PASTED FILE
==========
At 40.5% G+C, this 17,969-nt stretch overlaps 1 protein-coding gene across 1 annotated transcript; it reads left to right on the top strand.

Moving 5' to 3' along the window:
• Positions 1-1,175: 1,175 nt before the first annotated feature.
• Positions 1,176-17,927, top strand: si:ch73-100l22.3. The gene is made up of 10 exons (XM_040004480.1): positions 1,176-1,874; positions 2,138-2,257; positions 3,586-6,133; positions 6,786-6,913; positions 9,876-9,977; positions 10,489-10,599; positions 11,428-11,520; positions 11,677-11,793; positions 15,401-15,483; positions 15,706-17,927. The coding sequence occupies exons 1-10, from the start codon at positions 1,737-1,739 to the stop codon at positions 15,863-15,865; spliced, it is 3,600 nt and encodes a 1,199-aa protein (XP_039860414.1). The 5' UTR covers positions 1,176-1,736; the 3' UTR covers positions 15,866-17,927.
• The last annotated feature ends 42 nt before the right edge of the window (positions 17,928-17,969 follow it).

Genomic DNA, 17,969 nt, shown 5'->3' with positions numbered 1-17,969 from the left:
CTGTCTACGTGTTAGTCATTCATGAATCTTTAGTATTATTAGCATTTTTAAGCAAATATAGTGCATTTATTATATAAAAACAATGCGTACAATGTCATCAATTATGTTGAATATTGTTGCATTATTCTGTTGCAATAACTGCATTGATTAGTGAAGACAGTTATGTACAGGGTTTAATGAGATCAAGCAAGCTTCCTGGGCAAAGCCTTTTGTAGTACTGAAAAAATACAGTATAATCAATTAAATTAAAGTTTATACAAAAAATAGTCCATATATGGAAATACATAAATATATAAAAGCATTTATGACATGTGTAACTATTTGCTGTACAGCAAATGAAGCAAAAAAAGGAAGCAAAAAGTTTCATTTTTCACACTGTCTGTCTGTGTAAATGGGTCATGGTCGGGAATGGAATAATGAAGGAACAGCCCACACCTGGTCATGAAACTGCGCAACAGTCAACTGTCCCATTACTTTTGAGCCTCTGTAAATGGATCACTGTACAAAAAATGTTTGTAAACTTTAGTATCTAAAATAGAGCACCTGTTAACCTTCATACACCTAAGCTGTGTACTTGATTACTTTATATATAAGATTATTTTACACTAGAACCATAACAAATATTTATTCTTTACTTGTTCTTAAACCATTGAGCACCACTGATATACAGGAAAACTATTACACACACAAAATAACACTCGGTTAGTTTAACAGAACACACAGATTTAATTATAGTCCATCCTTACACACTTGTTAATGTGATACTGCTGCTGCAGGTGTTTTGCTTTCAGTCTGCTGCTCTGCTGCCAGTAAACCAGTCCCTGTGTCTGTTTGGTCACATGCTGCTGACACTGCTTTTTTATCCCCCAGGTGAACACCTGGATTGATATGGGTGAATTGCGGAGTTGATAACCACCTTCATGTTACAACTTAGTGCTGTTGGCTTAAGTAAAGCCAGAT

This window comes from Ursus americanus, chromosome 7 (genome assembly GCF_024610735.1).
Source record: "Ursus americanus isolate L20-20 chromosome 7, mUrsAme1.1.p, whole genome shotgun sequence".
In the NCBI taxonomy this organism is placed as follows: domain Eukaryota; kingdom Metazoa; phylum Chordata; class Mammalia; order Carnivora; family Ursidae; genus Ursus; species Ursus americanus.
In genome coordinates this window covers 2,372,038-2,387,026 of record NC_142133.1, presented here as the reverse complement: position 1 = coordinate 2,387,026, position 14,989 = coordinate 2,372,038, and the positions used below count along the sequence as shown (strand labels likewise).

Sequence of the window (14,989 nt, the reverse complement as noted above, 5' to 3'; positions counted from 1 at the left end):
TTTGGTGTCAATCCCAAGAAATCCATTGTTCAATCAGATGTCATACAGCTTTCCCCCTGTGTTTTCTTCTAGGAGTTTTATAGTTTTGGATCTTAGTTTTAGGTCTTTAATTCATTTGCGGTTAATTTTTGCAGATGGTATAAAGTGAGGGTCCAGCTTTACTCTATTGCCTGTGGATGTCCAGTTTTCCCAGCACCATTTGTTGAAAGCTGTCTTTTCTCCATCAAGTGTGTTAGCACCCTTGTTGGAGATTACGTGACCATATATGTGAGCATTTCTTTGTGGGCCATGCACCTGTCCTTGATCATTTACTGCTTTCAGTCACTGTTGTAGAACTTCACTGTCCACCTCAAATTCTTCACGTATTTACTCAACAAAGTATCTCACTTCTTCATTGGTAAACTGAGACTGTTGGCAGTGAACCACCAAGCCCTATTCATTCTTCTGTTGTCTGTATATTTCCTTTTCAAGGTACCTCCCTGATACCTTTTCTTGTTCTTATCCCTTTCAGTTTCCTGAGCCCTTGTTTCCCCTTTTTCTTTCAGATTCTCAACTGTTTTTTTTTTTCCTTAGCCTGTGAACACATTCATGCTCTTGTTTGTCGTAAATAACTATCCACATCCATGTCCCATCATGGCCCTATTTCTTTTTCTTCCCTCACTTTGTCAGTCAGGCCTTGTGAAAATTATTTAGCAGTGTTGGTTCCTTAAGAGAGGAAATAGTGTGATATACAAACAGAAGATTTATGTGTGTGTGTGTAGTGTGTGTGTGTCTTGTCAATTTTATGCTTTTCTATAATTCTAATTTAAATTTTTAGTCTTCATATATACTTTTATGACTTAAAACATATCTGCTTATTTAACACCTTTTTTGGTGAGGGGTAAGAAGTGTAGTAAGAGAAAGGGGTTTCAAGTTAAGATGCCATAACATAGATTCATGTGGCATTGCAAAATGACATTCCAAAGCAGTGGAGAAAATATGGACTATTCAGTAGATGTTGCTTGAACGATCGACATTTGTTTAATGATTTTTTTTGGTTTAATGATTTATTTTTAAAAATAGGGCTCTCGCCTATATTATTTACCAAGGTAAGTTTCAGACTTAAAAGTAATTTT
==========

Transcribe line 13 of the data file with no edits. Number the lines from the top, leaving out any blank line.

TTTGGTGTCAATCCCAAGAAATCCATTGTTCAATCAGATGTCATACAGCTTTCCCCCTGTGTTTTCTTCTAGGAGTTTTATAGTTTTGGATCTTAGTTTTAGGTCTTTAATTCATTTGCGGTTAATTTTTGCAGATGGTATAAAGTGAGGGTCCAGCTTTACTCTATTGCCTGTGGATGTCCAGTTTTCCCAGCACCATTTGTTGAAAGCTGTCTTTTCTCCATCAAGTGTGTTAGCACCCTTGTTGGAGATTACGTGACCATATATGTGAGCATTTCTTTGTGGGCCATGCACCTGTCCTTGATCATTTACTGCTTTCAGTCACTGTTGTAGAACTTCACTGTCCACCTCAAATTCTTCACGTATTTACTCAACAAAGTATCTCACTTCTTCATTGGTAAACTGAGACTGTTGGCAGTGAACCACCAAGCCCTATTCATTCTTCTGTTGTCTGTATATTTCCTTTTCAAGGTACCTCCCTGATACCTTTTCTTGTTCTTATCCCTTTCAGTTTCCTGAGCCCTTGTTTCCCCTTTTTCTTTCAGATTCTCAACTGTTTTTTTTTTTCCTTAGCCTGTGAACACATTCATGCTCTTGTTTGTCGTAAATAACTATCCACATCCATGTCCCATCATGGCCCTATTTCTTTTTCTTCCCTCACTTTGTCAGTCAGGCCTTGTGAAAATTATTTAGCAGTGTTGGTTCCTTAAGAGAGGAAATAGTGTGATATACAAACAGAAGATTTATGTGTGTGTGTGTAGTGTGTGTGTGTCTTGTCAATTTTATGCTTTTCTATAATTCTAATTTAAATTTTTAGTCTTCATATATACTTTTATGACTTAAAACATATCTGCTTATTTAACACCTTTTTTGGTGAGGGGTAAGAAGTGTAGTAAGAGAAAGGGGTTTCAAGTTAAGATGCCATAACATAGATTCATGTGGCATTGCAAAATGACATTCCAAAGCAGTGGAGAAAATATGGACTATTCAGTAGATGTTGCTTGAACGATCGACATTTGTTTAATGATTTTTTTTGGTTTAATGATTTATTTTTAAAAATAGGGCTCTCGCCTATATTATTTACCAAGGTAAGTTTCAGACTTAAAAGTAATTTT